Black Holes Supply Lifeblood for Galaxies

Obviously, today is the day for news on black holes. While one group of astronomers studied the violent flares of energy sent out by black holes in the near infrared and submillimeter wavelengths, another group used the Chandra X-Ray Observatory to see how black holes can pump energy in a gentler and rhythmic fashion, rather than violently. These scientists say the powerful black holes at the center of massive galaxies act as hearts to the systems, pumping energy out at regular intervals to regulate the growth of the black holes themselves, as well as star formation. “Just like our hearts periodically pump our circulatory systems to keep us alive, black holes give galaxies a vital warm component. They are a careful creation of nature, allowing a galaxy to maintain a fragile equilibrium,” said Alexis Finoguenov, of the Max-Planck Institute for Extraterrestrial Physics in Germany.

The scientists observed and simulated how the black hole at the center of elliptical galaxy M84 dependably sends bubbles of hot plasma into space, heating up interstellar space.

Here’s an animation of the regular pulses of bubbles.

This heat is believed to slow both the formation of new stars and the growth of the black hole itself, helping the galaxy remain stable. Interstellar gases only coalesce into new stars when the gas is cool enough. The heating is more efficient at the sites where it is most needed, the scientists say.

This finding helps to explain a decades-long paradox of the existence of large amounts of warm gas around certain galaxies, making them appear bright to the Chandra X-ray telescope.

“For decades astronomers were puzzled by the presence of the warm gas around these objects. The gas was expected to cool down and form a lot of stars” said Mateusz Ruszkowski, an assistant professor in the University of Michigan Department of Astronomy.

“Now, we see clear and direct evidence that the heating mechanism of black holes is persistent, producing enough heat to significantly suppress star formation. These plasma bubbles are caused by bursts of energy that happen one after another rather than occasionally, and the direct evidence for such periodic behavior is difficult to find.”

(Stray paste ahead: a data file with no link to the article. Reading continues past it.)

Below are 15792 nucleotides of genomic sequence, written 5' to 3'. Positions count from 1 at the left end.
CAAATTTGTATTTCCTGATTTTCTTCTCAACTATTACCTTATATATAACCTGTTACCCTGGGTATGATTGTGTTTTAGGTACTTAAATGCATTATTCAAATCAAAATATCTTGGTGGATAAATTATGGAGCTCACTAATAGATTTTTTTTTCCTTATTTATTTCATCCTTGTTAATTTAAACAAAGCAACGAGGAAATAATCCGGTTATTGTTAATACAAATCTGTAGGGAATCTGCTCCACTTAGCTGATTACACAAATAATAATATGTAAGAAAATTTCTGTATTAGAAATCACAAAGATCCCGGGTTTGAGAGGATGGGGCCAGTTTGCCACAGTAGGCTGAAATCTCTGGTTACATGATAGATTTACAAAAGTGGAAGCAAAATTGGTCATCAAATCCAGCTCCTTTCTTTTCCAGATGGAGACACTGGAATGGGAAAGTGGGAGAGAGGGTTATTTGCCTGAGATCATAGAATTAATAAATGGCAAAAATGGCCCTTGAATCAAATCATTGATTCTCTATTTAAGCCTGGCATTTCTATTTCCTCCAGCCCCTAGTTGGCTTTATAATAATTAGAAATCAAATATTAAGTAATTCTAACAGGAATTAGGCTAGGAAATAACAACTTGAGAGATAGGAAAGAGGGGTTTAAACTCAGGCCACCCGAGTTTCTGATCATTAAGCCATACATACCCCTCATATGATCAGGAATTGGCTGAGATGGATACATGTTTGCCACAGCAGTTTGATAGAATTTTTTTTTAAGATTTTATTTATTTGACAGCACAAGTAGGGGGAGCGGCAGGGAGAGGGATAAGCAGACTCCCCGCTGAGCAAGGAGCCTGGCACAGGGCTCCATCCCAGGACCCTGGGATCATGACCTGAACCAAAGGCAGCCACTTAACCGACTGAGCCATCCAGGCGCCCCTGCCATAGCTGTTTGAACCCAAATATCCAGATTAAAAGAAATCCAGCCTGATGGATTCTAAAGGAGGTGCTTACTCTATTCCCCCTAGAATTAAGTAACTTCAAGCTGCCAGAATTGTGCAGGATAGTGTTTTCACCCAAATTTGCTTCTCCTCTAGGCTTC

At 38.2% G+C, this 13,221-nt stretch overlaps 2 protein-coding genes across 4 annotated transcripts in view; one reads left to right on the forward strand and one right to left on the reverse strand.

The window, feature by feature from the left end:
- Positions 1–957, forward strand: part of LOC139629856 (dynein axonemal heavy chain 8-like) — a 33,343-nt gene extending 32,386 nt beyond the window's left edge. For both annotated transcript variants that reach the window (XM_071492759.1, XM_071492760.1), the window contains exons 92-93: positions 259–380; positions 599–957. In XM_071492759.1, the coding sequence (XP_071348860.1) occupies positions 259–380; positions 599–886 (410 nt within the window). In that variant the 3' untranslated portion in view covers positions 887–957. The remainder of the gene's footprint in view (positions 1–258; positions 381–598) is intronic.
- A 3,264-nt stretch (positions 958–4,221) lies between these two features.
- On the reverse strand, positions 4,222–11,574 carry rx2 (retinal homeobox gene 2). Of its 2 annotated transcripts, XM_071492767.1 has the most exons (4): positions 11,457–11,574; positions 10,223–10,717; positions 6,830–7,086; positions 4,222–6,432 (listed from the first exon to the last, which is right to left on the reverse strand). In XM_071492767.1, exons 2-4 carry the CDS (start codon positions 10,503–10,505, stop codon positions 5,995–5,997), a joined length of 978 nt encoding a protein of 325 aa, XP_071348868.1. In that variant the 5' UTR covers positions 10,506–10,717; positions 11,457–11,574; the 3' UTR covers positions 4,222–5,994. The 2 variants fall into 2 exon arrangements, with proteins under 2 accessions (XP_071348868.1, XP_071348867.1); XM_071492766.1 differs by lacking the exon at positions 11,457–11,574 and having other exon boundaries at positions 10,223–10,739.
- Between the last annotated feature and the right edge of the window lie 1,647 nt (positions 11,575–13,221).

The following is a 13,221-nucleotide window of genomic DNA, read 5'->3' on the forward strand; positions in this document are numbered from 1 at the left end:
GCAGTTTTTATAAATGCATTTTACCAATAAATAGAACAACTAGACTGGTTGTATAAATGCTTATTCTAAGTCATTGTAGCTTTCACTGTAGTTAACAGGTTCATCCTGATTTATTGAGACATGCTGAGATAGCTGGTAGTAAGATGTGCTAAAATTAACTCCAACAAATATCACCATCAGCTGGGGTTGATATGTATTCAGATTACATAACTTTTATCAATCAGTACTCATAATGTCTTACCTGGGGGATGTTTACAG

The bubbles form one inside another, for a sort of Russian doll effect that has not been seen before, Ruszkowski said. One of the bubbles of hot plasma appears to be bursting and its contents spilling out, further contributing to the heating of the interstellar gas.

“Disturbed gas in old galaxies is seen in many images that NASA’s Chandra observatory obtained, but seeing multiple events is a really impressive evidence for persistent black hole activity,” says Christine Jones, an astrophysicist at the Harvard-Smithsonian Center for Astrophysics.

A paper on the research called “In-depth Chandra study of the AGN feedback in Virgo Elliptical Galaxy M84” has been published in Astrophysical Journal.

Source: University of Michigan

12 Replies to “Black Holes Supply Lifeblood for Galaxies”

  1. It’s the anthropic principle. It is because it is, and if it was not, then we wouldn’t be hear to not know about it.

  2. I’m confused, which is not unusual, but this article states that the gentle and rhythmic fluctuations of black holes heat the galaxy whereas the next article states that the violent flares result simply in hot gases being stretched around the black hole since they do not obtain escape velocity. Does this seem to be contradictory?


  3. I like that the big demon at the centre of galaxies does do good things too. Eqilibrium makes sense, otherwise we might all end up with a lot less time to enjoy.

  4. Joe,
    Gentler probably wasn’t the best choice of words, but what is meant by this, is the energy released in this fashion is rhythmic and predictable… instead of just sporadic, unknown and unpredictable. If you were anywhere near it without knowledge of how it works you certainly would believe it was something violent, since a huge amount of energy is being ‘pumped’ out.

    True once something is within the event horizon of a black hole, it isn’t escaping. However, the black hole itself does resonate a lot of energy away from itself, some things moving near the speed of light. Since it is from the power of the black hole itself, it is able to boost it outside of its own event horizon and out to space… which displays just how energetic and powerful a super massive black hole is.

  5. How does slowing the formation of new stars help to stabilize a galaxy? Is it that too many stars forming too rapidly crowd up, or expend the galactic well far too quickly?

  6. Yes, exactly. And without getting too technical, I’d point to Hollywood as the best example of your explanation.

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